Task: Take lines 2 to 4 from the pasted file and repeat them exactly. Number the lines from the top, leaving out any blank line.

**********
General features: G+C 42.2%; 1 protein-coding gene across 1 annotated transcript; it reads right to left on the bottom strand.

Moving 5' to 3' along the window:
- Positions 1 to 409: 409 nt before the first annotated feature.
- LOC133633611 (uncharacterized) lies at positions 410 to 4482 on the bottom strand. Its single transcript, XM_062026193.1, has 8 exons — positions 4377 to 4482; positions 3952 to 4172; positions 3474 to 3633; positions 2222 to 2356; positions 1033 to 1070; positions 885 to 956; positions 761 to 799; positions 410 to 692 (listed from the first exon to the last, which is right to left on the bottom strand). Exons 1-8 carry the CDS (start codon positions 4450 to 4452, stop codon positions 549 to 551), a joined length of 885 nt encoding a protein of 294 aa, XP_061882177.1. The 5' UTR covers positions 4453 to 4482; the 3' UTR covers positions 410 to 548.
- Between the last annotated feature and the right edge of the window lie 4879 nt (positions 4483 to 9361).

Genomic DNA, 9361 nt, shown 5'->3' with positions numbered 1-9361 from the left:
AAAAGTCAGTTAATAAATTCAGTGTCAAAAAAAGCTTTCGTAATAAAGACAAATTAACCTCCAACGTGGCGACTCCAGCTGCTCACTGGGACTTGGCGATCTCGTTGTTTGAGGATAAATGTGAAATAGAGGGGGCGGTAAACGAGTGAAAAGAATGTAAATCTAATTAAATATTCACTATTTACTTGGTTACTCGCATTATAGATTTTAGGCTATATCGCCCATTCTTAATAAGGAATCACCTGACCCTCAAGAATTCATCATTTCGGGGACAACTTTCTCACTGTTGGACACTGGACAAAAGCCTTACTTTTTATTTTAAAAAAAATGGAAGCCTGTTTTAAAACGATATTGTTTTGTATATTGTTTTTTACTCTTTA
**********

Moving 5' to 3' along the window:
- Positions 1 to 409: 409 nt before the first annotated feature.
- LOC133633611 (uncharacterized) lies at positions 410 to 4482 on the bottom strand. Its single transcript, XM_062026193.1, has 8 exons — positions 4377 to 4482; positions 3952 to 4172; positions 3474 to 3633; positions 2222 to 2356; positions 1033 to 1070; positions 885 to 956; positions 761 to 799; positions 410 to 692 (listed from the first exon to the last, which is right to left on the bottom strand). Exons 1-8 carry the CDS (start codon positions 4450 to 4452, stop codon positions 549 to 551), a joined length of 885 nt encoding a protein of 294 aa, XP_061882177.1. The 5' UTR covers positions 4453 to 4482; the 3' UTR covers positions 410 to 548.